In a statement, Astete said:
As a result of the recent disclosure about the vaccination of (former) President Vizcarra and his wife, as well as the understandable impact that this news had on public opinion, I am aware of the serious mistake I made, which is why I decided not to receive the second dose." “I have submitted my resignation from the post of Foreign Affairs Minister to the President of the Republic.”
Astete’s resignation comes after local media reported last week that former President Martin Vizcarra and his wife, Maribel Diaz Cabello, were vaccinated while in office last October and did not disclose this information to the public.
On Thursday, Vizcarra said he had volunteered as one of the 12,000 people who were part of the Sinopharm vaccine trials.
But on Saturday, Cayetano Heredia University (UCH) -- the leading university in charge of that trial -- released a statement clarifying that Vizcarra and his wife were not part of the vaccine trial, which began in September.
Peru's President Francisco Sagasti accepted Astete’s resignation on Sunday night and said on Twitter that the Health Minister had ordered an investigation into senior public officials getting doses of the vaccine.
"With the transparency and firmness that characterizes our Government, we will publish the results of the investigation and the information provided by Cayetano Heredia University's Center for Clinical Studies," Sagasti said.
Sagasti also confirmed the resignation of Vice Health Minister, Luis Suárez Ognio after local media reported that he also got vaccinated.
Speaking to local radio RPP on Sunday night, Sagasti expressed his indignation with the scandal and said that the doses that were used to vaccinate government officials were donated by Sinopharm -- and were not part of the batch used for the trials led by UCH.
Peru became the first Latin American country to distribute China’s Sinopharm vaccine on February 9. Although other agreements have been finalized with Pfizer/BioNTech and Oxford/Astrazeneca, China's Sinopharm vaccine is the only Covid-19 vaccine currently being distributed in the country.
8:35 a.m. ET, February 15, 2021
UK PM Boris Johnson says the government's plan to lift lockdown will be “cautious but irreversible”
From CNN's Sharon Braithwaite
UK Prime Minister Boris Johnson said on Monday that the government's plan to lift England’s Covid-19 lockdown will be “cautious but irreversible” and that on February 22 he will set out the earliest possible dates for reopening the economy.
Members of Johnson’s Conservative party called on him to end lockdown by the end of April, when the UK’s nine top-priority groups are due to have had a first dose of coronavirus vaccine.
The letter, which was signed by dozens of Johnson’s party members over the weekend, argued once the priority groups are protected, “there is no justification” for restrictions to remain and stressed that UK’s "national priority" should be reopening schools by March 8.
When asked Monday if the government was planning to reopen primary and secondary schools in that time frame, Johnson said “no decisions have been taken on that sort of detail yet.”
"We will do everything we can to make that happen but we've got to keep looking at the data, we've got to keep looking at the rates of infections, don't forget they're still very high," he said.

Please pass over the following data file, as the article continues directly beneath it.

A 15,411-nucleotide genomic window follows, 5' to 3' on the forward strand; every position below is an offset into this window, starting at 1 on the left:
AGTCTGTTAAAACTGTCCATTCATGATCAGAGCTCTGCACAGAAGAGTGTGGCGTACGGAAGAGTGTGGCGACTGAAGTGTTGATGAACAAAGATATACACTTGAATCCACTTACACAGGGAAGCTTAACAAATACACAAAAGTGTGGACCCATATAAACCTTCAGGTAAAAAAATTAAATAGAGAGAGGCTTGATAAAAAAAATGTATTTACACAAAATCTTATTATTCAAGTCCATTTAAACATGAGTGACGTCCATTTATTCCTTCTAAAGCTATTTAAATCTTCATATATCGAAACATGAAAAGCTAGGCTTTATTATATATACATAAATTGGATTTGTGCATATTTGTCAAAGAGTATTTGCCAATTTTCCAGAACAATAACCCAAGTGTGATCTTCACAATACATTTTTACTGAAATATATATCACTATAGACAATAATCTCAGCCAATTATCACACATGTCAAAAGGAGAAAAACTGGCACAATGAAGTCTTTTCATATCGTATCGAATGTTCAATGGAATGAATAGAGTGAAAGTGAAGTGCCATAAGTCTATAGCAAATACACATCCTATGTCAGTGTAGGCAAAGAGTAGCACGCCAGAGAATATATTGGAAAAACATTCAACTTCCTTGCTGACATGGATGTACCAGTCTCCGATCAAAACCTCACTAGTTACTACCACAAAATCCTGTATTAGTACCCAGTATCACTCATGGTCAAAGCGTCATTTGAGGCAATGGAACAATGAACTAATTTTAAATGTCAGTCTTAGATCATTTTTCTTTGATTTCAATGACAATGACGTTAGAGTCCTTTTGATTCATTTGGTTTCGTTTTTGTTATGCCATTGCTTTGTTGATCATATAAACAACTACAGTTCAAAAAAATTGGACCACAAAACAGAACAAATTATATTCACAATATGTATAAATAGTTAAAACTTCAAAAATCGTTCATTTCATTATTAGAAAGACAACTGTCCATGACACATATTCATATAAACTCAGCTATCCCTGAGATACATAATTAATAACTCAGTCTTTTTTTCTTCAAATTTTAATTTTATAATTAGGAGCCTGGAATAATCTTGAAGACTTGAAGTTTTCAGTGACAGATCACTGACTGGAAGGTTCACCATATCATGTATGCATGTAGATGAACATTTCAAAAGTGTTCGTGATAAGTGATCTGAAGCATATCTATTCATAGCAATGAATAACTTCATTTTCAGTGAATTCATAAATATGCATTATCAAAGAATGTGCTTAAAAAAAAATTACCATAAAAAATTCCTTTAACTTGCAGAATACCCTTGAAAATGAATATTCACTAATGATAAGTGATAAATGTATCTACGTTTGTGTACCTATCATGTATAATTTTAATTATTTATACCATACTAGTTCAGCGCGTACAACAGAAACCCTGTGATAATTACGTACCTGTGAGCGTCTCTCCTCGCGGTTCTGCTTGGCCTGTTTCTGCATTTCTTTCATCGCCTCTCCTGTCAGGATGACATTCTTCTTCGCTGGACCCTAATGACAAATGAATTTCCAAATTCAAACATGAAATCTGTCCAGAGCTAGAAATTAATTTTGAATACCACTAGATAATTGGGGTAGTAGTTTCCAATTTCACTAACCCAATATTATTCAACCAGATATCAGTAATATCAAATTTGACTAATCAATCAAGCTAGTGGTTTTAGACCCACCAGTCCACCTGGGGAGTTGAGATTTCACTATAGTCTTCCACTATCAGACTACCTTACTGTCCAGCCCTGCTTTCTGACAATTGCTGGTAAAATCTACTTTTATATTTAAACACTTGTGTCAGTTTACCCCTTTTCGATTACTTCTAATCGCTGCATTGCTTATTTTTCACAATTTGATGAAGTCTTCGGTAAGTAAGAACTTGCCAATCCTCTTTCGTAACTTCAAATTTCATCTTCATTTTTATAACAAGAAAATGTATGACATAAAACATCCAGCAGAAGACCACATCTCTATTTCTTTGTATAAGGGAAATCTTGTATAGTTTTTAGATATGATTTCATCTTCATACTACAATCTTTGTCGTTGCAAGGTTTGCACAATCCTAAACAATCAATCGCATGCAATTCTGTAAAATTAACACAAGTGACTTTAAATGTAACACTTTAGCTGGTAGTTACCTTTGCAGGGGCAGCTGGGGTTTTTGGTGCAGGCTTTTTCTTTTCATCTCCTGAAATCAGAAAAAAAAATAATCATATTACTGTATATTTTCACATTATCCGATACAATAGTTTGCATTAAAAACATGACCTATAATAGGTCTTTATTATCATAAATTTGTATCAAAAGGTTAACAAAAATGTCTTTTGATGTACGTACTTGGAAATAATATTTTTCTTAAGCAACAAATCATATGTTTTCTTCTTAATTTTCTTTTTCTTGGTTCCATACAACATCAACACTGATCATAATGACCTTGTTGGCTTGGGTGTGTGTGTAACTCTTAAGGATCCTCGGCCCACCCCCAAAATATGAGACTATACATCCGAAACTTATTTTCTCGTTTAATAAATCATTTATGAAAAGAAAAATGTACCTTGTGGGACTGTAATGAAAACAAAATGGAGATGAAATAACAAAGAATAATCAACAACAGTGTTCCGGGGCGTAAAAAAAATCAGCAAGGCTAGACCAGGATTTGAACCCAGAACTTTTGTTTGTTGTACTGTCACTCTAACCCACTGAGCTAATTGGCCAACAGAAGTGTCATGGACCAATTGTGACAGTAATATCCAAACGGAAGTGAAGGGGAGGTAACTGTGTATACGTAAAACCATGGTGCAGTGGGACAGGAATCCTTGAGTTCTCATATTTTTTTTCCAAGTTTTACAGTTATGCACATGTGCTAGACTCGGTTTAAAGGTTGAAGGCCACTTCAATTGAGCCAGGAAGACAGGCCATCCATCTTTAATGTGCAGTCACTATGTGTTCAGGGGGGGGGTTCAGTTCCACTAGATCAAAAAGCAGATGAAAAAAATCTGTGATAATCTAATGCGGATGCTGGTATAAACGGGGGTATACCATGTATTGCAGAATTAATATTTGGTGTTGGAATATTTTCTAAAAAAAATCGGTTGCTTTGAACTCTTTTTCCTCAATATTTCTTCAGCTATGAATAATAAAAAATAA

In January, British teachers unions criticized the UK’s government for the "chaotic reopening" of schools that was followed by a swift announcement that the reopening would be delayed.
On Monday, Johnson said that "we've got to be very prudent and what we wanted to see is progress that is cautious but irreversible."
"I think that's what the public and people up and down the country will want to see," he said.
Johnson added that on February 22, "if we possibly can, we will be setting out dates... the dates...by which we hope we can do something at the earliest."
"If because of the rate of infection, we have to push something off a little bit to the right, delayed for a little bit we won't hesitate to do that. I think people would much rather see a plan that was cautious but irreversible and one that proceeds sensibly in accordance with where we are with the disease."
The UK has so far been successful with its vaccine rollout. On Sunday the UK government announced that it had met its first vaccination target by administering 15 million vaccine doses to its top four priority groups by February 15. Those groups include everyone over 70, frontline health and social care workers, those living in care homes and the clinically extremely vulnerable by February 15.
The UK has so far been successful with its vaccine rollout. On Sunday the UK government announced that it had met its first vaccination target by administering 15 million vaccine doses to its top four priority groups by February 15. Those groups include everyone over 70, frontline health and social care workers, those living in care homes and the clinically extremely vulnerable.
The British government now plans to give a first dose to remaining priority groups and adults over 50 by the end of April.
7:52 a.m. ET, February 15, 2021
Ski resorts in Tyrol, Austria will require visitors to present a negative Covid-19 test
From CNN’s Nina Avramova in London
Skiers will need to provide a negative Covid-19 test to visit the slopes in Austria’s Tyrol province as of Monday, according to a statement on the local authority’s website.
Here are the rules:
The Covid-19 test that must be provided can not be older than 48 hours
Children under the age of ten and people undertaking ski touring are exempt from the regulation.
People who have been ill with Covid-19 in the past six months also do not need to provide a negative Covid-19 test, but instead will have to show a doctor’s certificate.
The Austrian alpine province has seen one of Europe’s worst outbreaks of the South African coronavirus variant, with 176 confirmed cases of the mutation and an additional 294 suspected cases, government figures from Sunday show.
In order to prevent the import of coronavirus variants, Germany has implemented border controls -- including limits of transport and mandatory test and quarantine requirements for travelers -- with Tyrol.
People hoping to ski across other parts of Europeare facing additional restrictions as well, as ski lifts remain open in many resorts in Switzerland, Austria, Spain, Bulgaria, Norway and Sweden.